Thursday, August 30, 2007


My company IONA provides support on Apache ServiceMix via a distribution called FUSE ESB available from the Open Source IONA site.

What's in FUSE ESB right now? Well, it's roughly a distribution of ServiceMix trunk. This implies that FUSE ESB is released ahead of the Apache ServiceMix distribution (the latest release is 3.1.1, whereas FUSE ESB is based on 3.2).

Why are you using the latest trunk instead of the most stable branch? Well, mostly because our customers needs some of the latest features available. We take great care of what is in our Fuse branch: we do not necessarily backport all new stuff from trunk. We may also add some specific customer needs inside our own distribution, features that are not present in the trunk version.

So is that a fork? Certainly not :-) We have always supported Apache ServiceMix and we will continue to do so. But our customers have specific needs, so we may need to do custom development or have custom branches for them to fullfill these needs. Over time, we put the features that we consider generic enough back to the community. But this level of support can not be provided in a community driven environment such as the Apache Software Foundation. Let alone the fact that our customers often require privacy regarding their issues or their specific needs, environments and projects, so that it becomes difficult to use the open mailing lists of the community.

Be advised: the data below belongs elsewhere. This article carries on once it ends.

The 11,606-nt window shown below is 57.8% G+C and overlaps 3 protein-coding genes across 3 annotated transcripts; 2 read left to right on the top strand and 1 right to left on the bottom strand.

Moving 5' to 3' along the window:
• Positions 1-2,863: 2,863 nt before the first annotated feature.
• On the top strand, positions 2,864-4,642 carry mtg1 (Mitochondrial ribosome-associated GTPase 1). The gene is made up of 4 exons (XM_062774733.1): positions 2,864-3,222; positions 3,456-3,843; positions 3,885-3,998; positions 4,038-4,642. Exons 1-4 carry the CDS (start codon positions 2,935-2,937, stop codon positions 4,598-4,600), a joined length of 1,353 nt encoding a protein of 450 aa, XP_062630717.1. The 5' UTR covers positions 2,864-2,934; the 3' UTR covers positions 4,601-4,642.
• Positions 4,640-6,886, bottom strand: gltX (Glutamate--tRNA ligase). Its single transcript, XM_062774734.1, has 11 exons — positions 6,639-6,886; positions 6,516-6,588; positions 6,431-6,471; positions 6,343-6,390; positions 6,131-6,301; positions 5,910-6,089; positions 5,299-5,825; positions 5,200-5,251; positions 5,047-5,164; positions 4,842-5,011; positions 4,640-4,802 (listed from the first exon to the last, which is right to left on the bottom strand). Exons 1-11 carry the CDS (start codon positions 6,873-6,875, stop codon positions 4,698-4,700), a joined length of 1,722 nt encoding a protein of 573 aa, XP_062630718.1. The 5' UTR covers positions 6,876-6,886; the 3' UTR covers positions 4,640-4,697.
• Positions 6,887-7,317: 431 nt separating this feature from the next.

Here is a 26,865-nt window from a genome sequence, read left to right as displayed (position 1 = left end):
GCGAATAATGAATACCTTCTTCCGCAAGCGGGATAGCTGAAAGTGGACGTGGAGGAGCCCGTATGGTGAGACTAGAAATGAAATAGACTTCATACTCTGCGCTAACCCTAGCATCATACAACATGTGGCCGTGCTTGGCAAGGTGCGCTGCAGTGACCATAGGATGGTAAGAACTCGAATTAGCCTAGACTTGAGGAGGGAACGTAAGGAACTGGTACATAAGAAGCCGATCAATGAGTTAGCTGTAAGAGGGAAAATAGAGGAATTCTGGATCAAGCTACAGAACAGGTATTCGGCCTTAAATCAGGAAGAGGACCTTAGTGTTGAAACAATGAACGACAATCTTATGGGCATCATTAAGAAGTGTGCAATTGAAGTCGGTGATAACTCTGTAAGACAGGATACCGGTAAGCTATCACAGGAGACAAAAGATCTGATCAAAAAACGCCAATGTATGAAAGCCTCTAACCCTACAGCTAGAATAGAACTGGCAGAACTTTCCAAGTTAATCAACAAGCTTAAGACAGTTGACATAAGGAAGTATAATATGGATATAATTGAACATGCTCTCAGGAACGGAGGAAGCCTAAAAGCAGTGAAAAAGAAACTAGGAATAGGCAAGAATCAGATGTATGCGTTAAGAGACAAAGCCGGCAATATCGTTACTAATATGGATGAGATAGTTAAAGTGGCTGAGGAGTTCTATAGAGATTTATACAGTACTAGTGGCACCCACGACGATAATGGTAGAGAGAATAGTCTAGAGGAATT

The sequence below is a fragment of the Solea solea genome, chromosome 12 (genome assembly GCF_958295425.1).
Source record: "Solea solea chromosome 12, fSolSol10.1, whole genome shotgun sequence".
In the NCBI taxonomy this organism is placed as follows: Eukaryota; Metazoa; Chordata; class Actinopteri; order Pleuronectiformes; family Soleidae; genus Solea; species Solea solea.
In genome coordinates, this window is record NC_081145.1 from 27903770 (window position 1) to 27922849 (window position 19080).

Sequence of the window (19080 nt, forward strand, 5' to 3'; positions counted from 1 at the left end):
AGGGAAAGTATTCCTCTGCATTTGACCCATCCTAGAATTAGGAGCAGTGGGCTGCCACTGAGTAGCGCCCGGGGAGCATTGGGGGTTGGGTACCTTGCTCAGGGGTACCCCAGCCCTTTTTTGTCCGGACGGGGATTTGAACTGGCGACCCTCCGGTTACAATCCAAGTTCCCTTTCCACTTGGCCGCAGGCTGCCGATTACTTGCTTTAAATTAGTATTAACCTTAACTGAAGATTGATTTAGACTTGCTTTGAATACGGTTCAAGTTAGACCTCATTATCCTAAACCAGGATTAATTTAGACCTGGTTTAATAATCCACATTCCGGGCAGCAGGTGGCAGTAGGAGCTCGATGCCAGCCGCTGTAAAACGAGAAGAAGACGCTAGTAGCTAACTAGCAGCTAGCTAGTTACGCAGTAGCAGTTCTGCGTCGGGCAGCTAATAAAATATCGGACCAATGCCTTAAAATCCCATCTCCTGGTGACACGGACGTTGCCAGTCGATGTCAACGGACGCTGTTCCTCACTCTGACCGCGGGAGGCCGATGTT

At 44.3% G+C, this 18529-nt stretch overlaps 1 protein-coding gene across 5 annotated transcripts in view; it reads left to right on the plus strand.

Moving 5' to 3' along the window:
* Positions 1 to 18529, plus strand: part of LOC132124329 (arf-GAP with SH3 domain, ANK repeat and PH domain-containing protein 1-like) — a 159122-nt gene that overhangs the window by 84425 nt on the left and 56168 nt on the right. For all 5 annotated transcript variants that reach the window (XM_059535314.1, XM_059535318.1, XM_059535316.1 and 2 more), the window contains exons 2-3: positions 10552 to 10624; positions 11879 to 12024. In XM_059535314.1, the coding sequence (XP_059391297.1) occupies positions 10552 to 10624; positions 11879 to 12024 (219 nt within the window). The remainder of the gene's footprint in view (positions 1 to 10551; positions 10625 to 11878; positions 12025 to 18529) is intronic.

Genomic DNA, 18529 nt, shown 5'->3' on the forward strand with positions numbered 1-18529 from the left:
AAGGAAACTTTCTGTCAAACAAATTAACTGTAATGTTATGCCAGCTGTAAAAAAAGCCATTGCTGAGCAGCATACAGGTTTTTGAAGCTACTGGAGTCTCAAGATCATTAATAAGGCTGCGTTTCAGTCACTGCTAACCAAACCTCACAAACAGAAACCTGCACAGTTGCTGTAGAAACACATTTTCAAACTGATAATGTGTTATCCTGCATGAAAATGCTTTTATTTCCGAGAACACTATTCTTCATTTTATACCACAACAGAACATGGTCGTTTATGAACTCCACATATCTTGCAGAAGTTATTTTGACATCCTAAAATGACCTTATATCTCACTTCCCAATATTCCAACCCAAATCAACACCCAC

So is that a closed source version? No. The Apache License would allow that (quite the opposite of the GPL), but this is not what we aim for. Our process is quite open: as an example, I've recently developed an AsyncBridge EIP pattern for FUSE ESB (see the issue) that will certainly be contributed back to the community...

Hopefully, this blog entry will clarify a bit the IONA policy with respect to the Apache projects it supports and the relationship between FUSE ESB and ServiceMix. Feel free to download it and give it a try...

Monday, August 13, 2007

Switching to Mac

My ThinkPad has some serious cooling problems (it keeps shutting down when I really use it, which is kinda annoying, because this is when you really use it that you want it up and running of course) so I decided to go for a MacBook Pro. Why? Well, I'm a long time users of Windows, but for developing, I usually use cygwin for command line and all the unix good stuff. Additionally, all my team mates are Mac users, so I was quite sure I would not loose much. Now, I must admit I don't regret. Thanks to James for having pointed a few useful softwares...